However, CBIC has clarified that the new rule provides for various exemptions like exporters, suppliers of goods of inverted duty structure, taxpayers having a footprint in the Income Tax data base etc. It is expected that this rule would be applicable to less than 0.5% of total taxpayer base of 1.2 crore. The rule clearly identifies where the risk to revenue is high and imposes deterrence to the fraudsters in a multi-layered fraud of passing fake ITC. This rule would help to control such fraudsters, who issue fake invoices and show high turnovers, but have no financial credibility and flee after misusing ITC without payment of any tax liability in cash.

There is a general perception amongst taxpayers that such a requirement may add to compliance burden and also put a pressure on working capital. However, this one percent requirement is on the tax amount and not that on turnover. CBIC has also clarified that the cash payment of 1% is to be calculated on the tax liability in a month and not turnover of the month. In fact, it amounts to only 0.01 % of turnover. For example, if a dealer has made sale of ₹ 1 crore of the goods whose tax rate is 12% and if he is discharging his tax liability more than 99% through ITC, then he has to pay only ₹ 12,000 under this rule. On the other hand, a composition dealer would have paid ₹ 1 lakh in cash with this volume of sale.

This will also not effect small businesses as it is applicable to the registered person whose value of taxable supply other than exempt supply and export, in a month exceeds ₹ 50 lakh  that means those whose annual turnover is more than ₹ 6 crore. Therefore, the new rule does not apply to micro and small businesses, and Composition dealers.

Further, such 1% requirement is applicable to only those registered persons whose value of taxable supply, other than exempt supply and export, in a month exceeds ₹ 50 lakh that means those whose annual turnover is more than ₹ 6 crore. The new rule is also not applicable in the cases where the registered person has / is :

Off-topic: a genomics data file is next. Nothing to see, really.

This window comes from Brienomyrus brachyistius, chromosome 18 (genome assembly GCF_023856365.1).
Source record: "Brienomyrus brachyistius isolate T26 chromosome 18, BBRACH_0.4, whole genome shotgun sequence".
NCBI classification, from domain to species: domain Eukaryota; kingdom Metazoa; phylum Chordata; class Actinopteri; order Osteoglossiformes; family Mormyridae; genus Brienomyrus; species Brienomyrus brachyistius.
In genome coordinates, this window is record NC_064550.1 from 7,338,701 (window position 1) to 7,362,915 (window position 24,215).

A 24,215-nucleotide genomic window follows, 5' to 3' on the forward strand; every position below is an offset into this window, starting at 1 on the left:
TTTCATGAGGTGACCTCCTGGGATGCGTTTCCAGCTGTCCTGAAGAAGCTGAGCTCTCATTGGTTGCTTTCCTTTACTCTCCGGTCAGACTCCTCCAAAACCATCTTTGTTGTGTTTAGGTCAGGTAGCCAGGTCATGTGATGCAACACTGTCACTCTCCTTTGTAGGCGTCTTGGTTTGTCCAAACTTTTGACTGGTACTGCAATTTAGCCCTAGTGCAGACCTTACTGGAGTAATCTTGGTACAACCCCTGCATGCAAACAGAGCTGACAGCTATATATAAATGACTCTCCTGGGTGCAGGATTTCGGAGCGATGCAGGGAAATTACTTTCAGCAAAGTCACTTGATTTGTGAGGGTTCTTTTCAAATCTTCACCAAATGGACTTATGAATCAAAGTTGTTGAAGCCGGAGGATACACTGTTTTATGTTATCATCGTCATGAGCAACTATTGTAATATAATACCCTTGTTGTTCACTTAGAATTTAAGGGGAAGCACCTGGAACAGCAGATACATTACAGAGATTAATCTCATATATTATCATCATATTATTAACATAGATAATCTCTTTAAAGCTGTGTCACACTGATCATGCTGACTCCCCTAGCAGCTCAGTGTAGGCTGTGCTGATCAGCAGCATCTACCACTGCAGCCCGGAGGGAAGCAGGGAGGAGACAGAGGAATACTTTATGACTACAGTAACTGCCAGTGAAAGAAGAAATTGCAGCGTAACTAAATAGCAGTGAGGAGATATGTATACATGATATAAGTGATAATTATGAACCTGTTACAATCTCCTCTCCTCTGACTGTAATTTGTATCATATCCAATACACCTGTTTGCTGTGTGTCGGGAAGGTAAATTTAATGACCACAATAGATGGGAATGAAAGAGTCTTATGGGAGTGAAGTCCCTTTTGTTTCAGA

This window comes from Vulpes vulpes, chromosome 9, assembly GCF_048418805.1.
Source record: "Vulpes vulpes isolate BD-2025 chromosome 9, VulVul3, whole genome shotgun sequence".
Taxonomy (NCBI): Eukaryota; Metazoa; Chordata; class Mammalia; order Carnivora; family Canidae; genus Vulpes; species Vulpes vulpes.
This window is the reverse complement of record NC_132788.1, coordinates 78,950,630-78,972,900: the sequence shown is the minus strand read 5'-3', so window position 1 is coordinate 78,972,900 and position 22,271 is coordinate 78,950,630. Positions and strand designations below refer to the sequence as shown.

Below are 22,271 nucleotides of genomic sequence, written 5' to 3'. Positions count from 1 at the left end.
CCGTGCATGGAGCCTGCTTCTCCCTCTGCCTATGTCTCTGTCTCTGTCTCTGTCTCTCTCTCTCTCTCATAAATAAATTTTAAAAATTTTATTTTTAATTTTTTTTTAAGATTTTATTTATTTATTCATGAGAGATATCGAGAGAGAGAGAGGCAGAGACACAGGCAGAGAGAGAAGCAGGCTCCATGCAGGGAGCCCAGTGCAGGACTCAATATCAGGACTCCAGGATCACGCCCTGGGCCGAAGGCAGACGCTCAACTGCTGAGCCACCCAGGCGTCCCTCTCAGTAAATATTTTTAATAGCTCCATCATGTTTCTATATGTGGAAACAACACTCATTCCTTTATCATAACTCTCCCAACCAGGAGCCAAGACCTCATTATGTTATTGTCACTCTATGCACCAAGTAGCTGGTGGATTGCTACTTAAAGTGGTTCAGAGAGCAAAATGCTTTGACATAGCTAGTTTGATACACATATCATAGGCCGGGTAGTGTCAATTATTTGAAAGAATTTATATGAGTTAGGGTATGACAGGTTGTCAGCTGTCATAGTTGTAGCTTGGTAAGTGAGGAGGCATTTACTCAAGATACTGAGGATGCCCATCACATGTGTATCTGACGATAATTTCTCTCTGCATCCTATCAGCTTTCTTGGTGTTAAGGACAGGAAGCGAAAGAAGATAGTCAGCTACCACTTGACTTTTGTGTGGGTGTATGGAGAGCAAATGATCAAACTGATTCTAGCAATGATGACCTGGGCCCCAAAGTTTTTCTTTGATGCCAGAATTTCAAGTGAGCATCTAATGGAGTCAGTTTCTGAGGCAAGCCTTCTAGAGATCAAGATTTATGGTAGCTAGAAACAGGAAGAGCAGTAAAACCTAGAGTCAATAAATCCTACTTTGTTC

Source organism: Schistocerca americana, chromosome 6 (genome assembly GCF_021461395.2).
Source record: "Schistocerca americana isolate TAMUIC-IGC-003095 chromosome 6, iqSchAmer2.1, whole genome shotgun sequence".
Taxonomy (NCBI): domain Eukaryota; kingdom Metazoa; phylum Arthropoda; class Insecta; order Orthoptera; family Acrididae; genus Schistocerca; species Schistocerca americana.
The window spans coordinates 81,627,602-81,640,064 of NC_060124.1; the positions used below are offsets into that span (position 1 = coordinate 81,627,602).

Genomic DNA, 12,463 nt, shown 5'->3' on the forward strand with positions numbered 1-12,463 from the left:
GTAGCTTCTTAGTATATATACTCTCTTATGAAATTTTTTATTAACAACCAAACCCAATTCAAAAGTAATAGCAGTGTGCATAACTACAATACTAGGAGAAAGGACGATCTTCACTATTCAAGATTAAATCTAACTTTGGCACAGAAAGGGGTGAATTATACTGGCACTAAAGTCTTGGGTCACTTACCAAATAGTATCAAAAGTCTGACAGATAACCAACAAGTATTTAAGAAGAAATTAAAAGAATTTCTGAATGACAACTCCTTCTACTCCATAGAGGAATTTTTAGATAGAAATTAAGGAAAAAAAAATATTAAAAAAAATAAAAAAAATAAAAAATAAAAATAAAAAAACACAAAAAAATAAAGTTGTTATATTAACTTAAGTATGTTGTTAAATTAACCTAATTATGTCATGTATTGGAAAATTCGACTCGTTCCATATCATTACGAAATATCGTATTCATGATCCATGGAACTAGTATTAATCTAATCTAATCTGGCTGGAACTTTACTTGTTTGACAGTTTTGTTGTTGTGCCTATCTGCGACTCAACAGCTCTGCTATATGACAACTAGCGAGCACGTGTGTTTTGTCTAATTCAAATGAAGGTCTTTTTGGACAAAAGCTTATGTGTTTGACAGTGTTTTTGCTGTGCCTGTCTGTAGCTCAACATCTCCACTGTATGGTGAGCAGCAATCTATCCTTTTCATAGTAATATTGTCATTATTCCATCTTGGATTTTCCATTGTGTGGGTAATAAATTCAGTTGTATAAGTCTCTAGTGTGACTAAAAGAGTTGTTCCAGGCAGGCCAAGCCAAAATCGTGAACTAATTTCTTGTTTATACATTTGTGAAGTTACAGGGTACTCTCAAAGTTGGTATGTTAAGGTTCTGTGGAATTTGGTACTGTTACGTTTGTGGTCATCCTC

1. deposited more than ₹ 1 lakh rupees as Income Tax in each of the last two years,
  2. received a refund of more than ₹ 1 lakh in the preceding financial year on account of export or inverted tax structure.
  3. paid output tax through cash in excess of 1% of the total output tax liability, applied cumulatively, up to the month in the current financial year
  4. a government department, PSU, local authority or statutory body

Besides, the registered persons falling in any of the exempted category including paying ₹ 1 lakh as Income Tax in each of the last two financial year or having received refund of more than ₹ 1 lakh in the previous year on account of export or inverted duty structure, etc. are also out of purview of this rule. With these exemptions and conditions and precise targeting, the requirement of mandatory payment of at least 1% of the tax liability in cash would apply only to risky or suspicious taxpayers and genuine taxpayers would remain excluded.

New restrictions for Input Tax Credit (ITC) [Rule 36(4)]

While Section 16 of CGST Act, 2017 provides for eligibility and conditions for taking input tax credit, Rule 36 of CGST Rules, 2017 prescribes documentary requirements and conditions for claiming input tax credit.

Prior to 01.01.2021, Rule 36(4) provided that